More importantly in my books, this is a player who maximizes possessions even if, as the stats show, he isn't the greatest facilitator to come out of college. His turnover per possession mark of 0.12 was a good chunk lower than any of the players we stacked him up against (see tables below) with the exception of Dion Waiters (more on that in another post) and as such, he posted a solid assist to turnover rate considering his lack of dimes.

So to answer our first objection I would say that statistically, Lillard is a true point guard. His "PG" stats measure up favourably to some of the NBA's elite, and at Weber State he was needed to be the go-to guy on offence, not a creator for a bevy of talented teammates like Kendall Marshall.

From a piece by Brett Hein, who watched Lillard for the bulk of his career:

Some have stated he (Lillard) isn't a "true point guard" because he scores a lot. In other words, people think because he can score he "looks for his own shot first." I can say that this is false as, for anecdotal factors, I watched Lillard play no less than 20 times this season. He isn't a prolific passer and has room to grow, but he was anything but shoot-first. It sounds crazy to say about someone who scored 25 ppg in college, but there were times watching him when I thought he could shoot more and it wouldn't seem pressing. Many of his points came in sets designed to get him open off-the-ball (meaning an NBA team could use him as a 2-guard in spurts)

That being said, if the Raptors are looking for someone who can come in and run the show right away, I'm not expecting the smoothest transition ever. He's not Marshall or Machado, the draft's two elite pass-first guys, so it depends what the club wants out of this pick. With Jose Calderon currently in tow however, I can't think of a more exciting situation than to bring Lillard off the pine behind him, both as a change of pace guy, and potential mentoree. I just don't think there's a more preferable pick as a 1-2 option in the draft.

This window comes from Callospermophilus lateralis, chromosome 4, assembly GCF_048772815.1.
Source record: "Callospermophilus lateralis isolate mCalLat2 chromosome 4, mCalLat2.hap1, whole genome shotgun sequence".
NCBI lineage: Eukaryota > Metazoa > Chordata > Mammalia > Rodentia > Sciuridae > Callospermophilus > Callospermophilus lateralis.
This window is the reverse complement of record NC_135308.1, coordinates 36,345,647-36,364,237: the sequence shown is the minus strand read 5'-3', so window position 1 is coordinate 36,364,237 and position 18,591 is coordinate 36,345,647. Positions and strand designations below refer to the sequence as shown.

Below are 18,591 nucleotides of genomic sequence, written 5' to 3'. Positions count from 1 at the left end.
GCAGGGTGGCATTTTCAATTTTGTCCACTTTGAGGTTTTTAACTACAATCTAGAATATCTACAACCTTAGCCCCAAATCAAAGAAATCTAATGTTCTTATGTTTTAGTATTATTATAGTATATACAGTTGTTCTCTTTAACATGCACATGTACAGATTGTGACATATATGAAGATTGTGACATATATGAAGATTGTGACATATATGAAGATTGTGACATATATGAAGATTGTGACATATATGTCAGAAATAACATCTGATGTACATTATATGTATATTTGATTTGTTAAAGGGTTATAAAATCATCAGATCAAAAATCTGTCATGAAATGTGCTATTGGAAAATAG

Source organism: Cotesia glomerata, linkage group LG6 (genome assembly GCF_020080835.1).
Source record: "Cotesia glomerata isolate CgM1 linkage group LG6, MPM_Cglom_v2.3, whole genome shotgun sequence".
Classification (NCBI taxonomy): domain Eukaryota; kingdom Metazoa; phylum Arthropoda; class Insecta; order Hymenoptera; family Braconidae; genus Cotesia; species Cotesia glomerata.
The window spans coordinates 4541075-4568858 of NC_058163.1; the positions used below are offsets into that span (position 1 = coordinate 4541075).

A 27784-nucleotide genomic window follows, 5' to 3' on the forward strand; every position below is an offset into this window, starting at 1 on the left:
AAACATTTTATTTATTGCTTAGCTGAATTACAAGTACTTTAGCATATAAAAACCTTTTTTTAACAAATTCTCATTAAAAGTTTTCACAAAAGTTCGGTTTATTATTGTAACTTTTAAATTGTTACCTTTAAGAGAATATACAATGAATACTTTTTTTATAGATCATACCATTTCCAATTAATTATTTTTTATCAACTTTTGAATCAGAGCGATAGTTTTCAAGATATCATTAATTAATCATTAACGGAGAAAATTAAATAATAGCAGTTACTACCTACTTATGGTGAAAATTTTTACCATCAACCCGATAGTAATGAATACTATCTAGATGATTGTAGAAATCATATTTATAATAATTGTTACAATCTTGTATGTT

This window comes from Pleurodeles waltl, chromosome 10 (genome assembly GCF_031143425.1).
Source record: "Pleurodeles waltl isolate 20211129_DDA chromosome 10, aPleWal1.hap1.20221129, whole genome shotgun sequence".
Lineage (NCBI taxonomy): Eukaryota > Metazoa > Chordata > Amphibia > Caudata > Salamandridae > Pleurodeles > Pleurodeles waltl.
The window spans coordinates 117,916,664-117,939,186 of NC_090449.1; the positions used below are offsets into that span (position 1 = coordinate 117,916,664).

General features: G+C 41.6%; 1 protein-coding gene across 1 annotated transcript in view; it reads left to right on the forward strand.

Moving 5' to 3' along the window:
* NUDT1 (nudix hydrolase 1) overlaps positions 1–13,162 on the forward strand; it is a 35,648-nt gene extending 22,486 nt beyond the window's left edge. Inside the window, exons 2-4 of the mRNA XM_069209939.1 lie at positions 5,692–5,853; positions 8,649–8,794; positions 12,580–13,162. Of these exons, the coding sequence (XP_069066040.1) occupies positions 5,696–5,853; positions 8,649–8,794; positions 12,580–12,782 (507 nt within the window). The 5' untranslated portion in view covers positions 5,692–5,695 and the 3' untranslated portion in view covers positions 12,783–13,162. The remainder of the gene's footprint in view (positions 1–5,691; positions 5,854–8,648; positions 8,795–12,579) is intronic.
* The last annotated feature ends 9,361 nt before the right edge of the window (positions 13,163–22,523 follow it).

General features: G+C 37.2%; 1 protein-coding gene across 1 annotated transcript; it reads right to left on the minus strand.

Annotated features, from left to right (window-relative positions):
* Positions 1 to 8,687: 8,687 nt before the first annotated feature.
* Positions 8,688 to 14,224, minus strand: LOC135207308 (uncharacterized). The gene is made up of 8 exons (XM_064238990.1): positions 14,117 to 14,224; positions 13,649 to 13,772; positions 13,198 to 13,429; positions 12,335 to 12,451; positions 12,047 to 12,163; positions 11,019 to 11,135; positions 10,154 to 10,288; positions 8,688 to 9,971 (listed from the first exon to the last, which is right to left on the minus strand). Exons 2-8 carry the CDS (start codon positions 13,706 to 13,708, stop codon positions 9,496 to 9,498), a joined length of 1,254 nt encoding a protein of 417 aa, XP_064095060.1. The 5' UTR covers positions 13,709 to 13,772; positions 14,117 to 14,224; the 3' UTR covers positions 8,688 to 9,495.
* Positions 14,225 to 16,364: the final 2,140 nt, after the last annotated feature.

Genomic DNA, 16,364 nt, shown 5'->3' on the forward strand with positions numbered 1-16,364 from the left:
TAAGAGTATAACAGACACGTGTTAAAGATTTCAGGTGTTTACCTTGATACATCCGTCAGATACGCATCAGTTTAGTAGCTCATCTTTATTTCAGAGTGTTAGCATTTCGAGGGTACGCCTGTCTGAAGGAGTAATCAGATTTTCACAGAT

In fact before moving onto our next point of contention, let's actually look at how Lillard stacks up overall against this draft's other point guards and pseudo point guards.

As can be seen from Table 1 below, Lillard is clearly the top overall statistical performer.

He may not have the passing skills of a Marshall (few do though in terms of historical NCAA compares) or even Machado, but taking everything else into account, especially his efficiency marks and physical traits, he looks to me like the clear-cut top upside option at this position in the draft. What's particularly enticing to me is his ability to get to the rim as well as hit the long-range shot. These are two skills the Raptors desperately need and yet are incredibly rare to find coupled in most prospects. Historically a player might be deadly from downtown, but would not be great at getting to the rim, and vice versa. Yet not only does Lillard take a good chunk of 3's, but he makes them at a great clip AND still FTA per POS mark than anyone in the class outside Jared Cunningham!

These are all factors that explain his ridiculous PER mark, as well as rock solid true shooting and effective field goal percentages, numbers that dwarf most of the rest of his class:

Table 1 - Lillard vs. Current Draft Class:

Damian Lillard

Kendall Marshall

Scott Machado

Jared Cunningham

Tyshawn Taylor

Dion Waiters

Height

6-3

6-4

6-2

6-5

6-4

6-4

Weight

189

198

206

188

177

221

Vertical

39.5

37

33.5

NA

36.5

NA

Wing

6-8

6-6

6-3

6-7

6-7

6-7

Agility

11.15

12.03

12

NA

11.48

NA